Members of the travel industry who attended the recent WIT-Web In Travel 2008 conference felt that the online travel market in Asia Pacific would
truly come into its own in the next five years. That's when they feel travel booked online as a percentage of total travel bookings would cross the 50% mark. Currently, according to
PhoCusWright research, the figure stands at between 15 and 20%.
In the US, the percentage of travel booked online crossed the chasm in 2007, reached 56% in 2008 and is predicted to go past 60% after 2009,
said PhoCusWright. In Europe, the number stands at 42% in 2008. This means that globally, travel booked online now stands at just under 50%
of the total market.
WIT delegates, who were surveyed throughout the two-day event also felt that the most opportunity for online transactions existed in China,
India and Singapore.
Those surveyed at WIT primarily represented GDS, travel
websites, destination marketing and travel agency organisations. They were in C level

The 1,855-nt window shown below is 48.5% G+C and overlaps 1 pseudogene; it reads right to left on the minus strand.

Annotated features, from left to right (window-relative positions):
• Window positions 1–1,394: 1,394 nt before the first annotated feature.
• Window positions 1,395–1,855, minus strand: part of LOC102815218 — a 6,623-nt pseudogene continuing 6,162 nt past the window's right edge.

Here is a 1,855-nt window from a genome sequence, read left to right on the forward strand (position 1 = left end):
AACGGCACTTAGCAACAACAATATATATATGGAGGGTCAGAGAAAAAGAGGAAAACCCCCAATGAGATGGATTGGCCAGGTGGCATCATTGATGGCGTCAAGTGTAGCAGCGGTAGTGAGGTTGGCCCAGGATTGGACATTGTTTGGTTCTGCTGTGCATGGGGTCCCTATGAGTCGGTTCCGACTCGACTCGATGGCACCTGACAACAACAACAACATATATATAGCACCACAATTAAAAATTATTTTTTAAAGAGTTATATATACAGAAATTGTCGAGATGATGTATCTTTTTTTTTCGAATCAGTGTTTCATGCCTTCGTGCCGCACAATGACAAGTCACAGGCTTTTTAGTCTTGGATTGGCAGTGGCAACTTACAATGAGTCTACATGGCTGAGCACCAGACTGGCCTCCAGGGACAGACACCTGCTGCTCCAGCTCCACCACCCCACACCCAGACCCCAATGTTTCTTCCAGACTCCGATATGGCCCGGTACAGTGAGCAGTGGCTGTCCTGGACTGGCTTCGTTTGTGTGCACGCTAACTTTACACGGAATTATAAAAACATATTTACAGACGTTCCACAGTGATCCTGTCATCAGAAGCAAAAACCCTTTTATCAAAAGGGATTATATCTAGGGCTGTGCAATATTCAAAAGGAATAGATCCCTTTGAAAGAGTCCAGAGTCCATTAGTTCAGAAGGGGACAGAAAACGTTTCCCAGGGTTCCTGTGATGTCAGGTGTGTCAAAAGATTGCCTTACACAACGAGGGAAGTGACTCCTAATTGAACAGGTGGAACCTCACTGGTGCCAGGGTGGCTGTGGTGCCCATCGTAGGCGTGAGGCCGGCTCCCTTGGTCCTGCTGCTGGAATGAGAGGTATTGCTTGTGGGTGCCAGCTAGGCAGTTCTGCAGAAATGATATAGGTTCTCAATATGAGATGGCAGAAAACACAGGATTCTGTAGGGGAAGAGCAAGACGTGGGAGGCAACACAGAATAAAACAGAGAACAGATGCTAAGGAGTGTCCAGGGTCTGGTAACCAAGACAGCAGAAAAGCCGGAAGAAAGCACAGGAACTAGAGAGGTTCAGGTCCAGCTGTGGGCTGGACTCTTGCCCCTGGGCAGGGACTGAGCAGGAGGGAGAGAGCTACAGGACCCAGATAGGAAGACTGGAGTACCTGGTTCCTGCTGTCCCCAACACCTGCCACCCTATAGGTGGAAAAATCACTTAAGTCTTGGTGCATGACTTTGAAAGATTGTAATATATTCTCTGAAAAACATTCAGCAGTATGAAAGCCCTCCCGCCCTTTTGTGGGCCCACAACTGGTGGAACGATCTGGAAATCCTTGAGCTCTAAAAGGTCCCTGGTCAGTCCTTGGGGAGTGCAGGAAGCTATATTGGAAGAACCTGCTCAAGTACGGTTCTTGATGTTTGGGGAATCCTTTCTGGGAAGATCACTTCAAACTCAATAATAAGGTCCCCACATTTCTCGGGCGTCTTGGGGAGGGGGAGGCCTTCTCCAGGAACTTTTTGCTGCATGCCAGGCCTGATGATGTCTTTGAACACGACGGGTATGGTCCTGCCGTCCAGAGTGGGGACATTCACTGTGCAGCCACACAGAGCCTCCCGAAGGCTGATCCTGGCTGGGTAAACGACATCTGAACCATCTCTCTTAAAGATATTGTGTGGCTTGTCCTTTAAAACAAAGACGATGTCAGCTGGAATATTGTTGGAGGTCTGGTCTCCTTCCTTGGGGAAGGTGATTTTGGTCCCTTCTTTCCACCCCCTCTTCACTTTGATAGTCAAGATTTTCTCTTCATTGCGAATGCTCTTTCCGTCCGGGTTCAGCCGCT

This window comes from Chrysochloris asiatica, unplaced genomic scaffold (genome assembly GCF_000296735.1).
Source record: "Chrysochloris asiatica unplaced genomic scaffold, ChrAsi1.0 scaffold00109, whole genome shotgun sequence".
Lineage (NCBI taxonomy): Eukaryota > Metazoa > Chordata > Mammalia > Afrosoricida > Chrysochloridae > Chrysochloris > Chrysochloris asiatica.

or executive management positions or were team leaders of sales, marketing and technology departments in the travel industry.
When asked about their confidence in the market and the existing brands, those polled felt that brands would become increasingly important on
the Web. Tripadvisor, Expedia, Travelocity and Zuji were among the most trusted brands named.
were of the opinion that the global recession would not halt investment and innovation in travel technology.
Most felt that intermediaries were the most trusted source of information, followed by meta search methods. Search engines were considered to
be the least trust worthy source of information. 87% of those surveyed felt that Google was a friend rather than a threat.
In terms of new media, 37% of survey respondents felt that mobile technology was an acceptable method of buying travel, but more felt
that it was reliable, but not yet for transactions. When asked how best to enter China with an innovative travel product or experience, the most
common suggestion was “mobile transaction”.
stated that social networking was a sound business model rather than a fad. They expressed that websites in China, Japan,
Korea, Thailand and Taiwan should be in the local language, with English being acceptable for the rest of Asia Pacific, subject to the type of
The survey was conducted by a team of students
from the Singapore Management University (SMU) who videotaped
“Moments of WIT” whilst conducting the survey. The team comprised students Paul Torkehagen, Cheam Yen Han, Chew Xiao Min, Monica
Shoo, Emily Tu and Simrat Sawhney, led by Aaron Hung, Adjunct Faculty, World Travel & Tourism at SMU.
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